When U.S. and EU officials talk about the Transatlantic Trade and Investment Partnership (TTIP), they say it will bring the two economies together as leaders in the global economy. Just this week, European Commission President José Manuel Barroso told the U.S. Chamber of Commerce that, “TTIP should become the economic pillar of the EU and US alliance. It should be our joint attempt to shape a fast changing world and to set the standards of the future. It should act as a platform to project shared EU-U.S. values worldwide with regard to open markets and rule of law.”
But what do they mean, and how would that work? Negotiating a series of bilateral or regional trade deals seems like a direct challenge to multilateralism, and something likely to further weaken the already anemic World Trade Organization. TTIP and the 15 bilateral or regional trade deals being negotiated by the EU create a cobweb of interlocking agreements that in many ways serve to lock in global norms on issues like investment, intellectual property, food safety and other issues that go well beyond what WTO members have agreed to even consider at the multilateral level.
TTIP is being negotiated in secret, so we’re forced to rely on general comments and bits of leaked text to try to figure out what’s really happening. One such paper came our way recently, a leaked document describing a proposed chapter on “Localization” in TTIP. That chapter, if enacted, would formally commit the EU and U.S. governments to work together to challenge trade barriers in countries that are not part of TTIP. It pushes back on practices in other countries, especially larger emerging economies like Brazil or India, to promote their own local economic development. This could include domestic content requirements, such as those in India’s solar energy program, which USTR is already challenging at the WTO (a move rejected by U.S. environmental groups), or other measures designed to promote national industrialization strategies. Under the TTIP proposal, the U.S. and EU would work together to use diplomatic or perhaps even economic pressure to convince other countries to play by their rules.
In a new commentary, entitled "Trading away localization in TTIP", we explore this issue, drawing on submissions from corporations on their priority targets for “localization” barriers to trade. “Free markets” do not exist anywhere in the world. Decisions are shaped by the very unequal power of corporations vs. local businesses, massive economies such as the US and EU vs. emerging economies such as Brazil and India. This is true within the U.S. and EU, as well as within developing countries, especially the emerging economies whose own transnational corporations are entering into this complex arena. The danger is that if this coordinated attack on localization were formalized in TTIP, along with the broader protections for corporations embedded in provisions on investment, intellectual property rights, and public procurement, it would further tilt the scales in favor of corporate interests. This would create one more obstacle to national or local governments’ efforts to channel economic activity towards broader social goals.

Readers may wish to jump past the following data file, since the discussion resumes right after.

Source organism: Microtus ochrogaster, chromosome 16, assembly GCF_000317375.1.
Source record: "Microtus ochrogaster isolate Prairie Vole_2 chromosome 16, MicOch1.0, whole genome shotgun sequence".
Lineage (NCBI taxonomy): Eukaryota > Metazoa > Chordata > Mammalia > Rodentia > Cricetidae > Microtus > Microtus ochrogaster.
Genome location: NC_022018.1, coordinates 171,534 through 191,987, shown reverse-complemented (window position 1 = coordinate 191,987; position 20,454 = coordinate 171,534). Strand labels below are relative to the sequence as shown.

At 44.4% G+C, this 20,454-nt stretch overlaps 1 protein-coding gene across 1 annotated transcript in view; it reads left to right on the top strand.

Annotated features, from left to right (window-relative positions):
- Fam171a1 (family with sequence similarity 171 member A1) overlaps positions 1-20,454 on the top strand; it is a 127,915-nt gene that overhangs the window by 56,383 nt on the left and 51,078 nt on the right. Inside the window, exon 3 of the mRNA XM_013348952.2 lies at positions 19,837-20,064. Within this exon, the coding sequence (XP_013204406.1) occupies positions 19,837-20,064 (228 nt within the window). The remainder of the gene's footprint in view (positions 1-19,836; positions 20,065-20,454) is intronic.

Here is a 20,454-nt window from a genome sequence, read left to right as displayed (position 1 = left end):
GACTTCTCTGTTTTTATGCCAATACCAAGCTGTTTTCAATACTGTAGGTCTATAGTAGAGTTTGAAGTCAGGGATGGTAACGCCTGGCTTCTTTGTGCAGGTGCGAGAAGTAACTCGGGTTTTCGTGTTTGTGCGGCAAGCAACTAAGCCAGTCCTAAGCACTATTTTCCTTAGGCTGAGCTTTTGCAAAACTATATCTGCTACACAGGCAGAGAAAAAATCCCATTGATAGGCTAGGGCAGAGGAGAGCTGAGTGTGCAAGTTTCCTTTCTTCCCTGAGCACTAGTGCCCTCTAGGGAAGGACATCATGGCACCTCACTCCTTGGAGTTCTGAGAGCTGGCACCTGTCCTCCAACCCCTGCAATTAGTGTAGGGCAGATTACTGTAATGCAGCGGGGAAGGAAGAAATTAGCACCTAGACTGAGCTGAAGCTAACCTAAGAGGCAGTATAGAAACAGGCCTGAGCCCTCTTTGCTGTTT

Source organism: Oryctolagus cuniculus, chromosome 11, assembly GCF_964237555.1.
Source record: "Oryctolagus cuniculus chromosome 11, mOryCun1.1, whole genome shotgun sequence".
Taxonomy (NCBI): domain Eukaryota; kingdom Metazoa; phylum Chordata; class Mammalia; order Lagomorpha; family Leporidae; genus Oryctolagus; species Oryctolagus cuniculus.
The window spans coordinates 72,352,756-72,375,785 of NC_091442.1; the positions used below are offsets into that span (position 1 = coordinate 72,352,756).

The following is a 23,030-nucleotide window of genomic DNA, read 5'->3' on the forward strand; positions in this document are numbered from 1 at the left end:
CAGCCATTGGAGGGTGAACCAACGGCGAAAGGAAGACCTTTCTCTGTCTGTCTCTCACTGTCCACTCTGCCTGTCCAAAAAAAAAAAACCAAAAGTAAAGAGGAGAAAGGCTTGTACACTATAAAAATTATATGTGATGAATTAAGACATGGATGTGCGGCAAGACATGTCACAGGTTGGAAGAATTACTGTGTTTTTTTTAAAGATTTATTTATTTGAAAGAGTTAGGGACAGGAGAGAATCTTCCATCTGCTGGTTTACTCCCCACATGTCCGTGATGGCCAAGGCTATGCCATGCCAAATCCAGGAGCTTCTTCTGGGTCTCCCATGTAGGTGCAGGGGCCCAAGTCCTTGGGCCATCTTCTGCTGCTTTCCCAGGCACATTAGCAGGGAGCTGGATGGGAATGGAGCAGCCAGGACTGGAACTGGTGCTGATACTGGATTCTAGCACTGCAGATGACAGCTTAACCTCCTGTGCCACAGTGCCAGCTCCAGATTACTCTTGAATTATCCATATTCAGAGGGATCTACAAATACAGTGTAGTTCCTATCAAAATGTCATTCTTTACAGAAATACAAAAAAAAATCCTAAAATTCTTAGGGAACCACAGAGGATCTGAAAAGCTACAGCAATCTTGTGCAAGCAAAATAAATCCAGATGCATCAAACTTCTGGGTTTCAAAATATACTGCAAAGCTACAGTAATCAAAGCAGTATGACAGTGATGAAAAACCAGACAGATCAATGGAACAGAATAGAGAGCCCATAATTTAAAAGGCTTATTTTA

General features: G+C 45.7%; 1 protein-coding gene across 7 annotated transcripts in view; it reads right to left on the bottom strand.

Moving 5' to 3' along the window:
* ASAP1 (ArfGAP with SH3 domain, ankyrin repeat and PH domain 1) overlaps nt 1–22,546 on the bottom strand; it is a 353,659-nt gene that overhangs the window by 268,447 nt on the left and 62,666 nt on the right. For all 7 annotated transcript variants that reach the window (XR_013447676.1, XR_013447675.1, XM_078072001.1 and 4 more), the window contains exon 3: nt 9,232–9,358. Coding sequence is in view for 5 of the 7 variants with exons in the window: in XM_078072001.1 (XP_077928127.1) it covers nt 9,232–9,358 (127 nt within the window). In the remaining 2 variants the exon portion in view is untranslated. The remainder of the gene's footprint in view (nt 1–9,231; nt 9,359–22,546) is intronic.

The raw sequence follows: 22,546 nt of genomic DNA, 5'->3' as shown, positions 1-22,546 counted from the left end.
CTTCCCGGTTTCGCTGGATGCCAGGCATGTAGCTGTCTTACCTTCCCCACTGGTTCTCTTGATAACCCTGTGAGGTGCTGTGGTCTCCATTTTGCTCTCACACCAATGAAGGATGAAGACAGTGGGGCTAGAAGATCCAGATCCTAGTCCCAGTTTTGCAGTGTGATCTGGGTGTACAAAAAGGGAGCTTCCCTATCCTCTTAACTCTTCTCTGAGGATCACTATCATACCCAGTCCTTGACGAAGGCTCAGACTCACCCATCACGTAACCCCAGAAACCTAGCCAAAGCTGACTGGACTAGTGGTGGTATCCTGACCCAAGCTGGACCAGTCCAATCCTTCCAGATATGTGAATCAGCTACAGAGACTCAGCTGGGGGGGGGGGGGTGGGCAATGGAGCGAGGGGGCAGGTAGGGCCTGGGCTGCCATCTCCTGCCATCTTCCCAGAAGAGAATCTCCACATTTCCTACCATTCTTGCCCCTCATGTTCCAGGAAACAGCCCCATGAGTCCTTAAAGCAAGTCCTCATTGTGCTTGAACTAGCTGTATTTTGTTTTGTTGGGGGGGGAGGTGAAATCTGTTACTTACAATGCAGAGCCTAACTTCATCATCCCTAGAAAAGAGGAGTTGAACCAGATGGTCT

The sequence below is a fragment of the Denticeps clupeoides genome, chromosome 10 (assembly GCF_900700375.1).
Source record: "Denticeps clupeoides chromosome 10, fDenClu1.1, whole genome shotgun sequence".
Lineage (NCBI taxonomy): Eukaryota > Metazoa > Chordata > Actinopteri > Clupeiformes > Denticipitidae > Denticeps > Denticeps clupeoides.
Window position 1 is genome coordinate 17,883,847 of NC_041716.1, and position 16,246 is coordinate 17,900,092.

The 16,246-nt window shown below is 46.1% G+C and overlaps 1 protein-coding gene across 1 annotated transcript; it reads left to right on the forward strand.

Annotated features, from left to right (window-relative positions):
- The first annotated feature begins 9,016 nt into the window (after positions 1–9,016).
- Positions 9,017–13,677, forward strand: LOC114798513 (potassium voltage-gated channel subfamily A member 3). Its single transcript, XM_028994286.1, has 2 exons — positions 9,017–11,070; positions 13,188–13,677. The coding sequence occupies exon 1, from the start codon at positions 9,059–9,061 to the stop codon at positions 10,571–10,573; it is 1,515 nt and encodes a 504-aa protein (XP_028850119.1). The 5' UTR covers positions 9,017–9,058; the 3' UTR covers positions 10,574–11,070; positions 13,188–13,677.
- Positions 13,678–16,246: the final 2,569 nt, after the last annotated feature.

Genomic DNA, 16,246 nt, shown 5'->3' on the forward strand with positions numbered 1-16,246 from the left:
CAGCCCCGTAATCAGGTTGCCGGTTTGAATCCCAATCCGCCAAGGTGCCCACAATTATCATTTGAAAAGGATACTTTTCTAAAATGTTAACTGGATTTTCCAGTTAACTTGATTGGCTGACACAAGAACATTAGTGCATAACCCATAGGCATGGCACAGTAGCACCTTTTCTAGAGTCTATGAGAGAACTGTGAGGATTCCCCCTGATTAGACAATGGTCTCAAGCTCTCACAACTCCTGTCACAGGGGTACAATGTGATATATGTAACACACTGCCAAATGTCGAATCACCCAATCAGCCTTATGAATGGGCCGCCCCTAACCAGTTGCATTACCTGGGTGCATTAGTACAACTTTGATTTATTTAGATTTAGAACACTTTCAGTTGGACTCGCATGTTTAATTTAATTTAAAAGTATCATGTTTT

Upsetting that balance, and consciously steering economic policies in the direction of democratically determined local priorities, is at the heart of sustainable and equitable development. That process works best when it happens in a transparent process with active public participation by the broadest possible range of stakeholders. The proposal for a chapter on localization barriers appears to be at an early stage. The U.S. and EU should discard this dubious proposal. Instead, they should find ways to embrace localization, rather than embarking on this dangerous new path.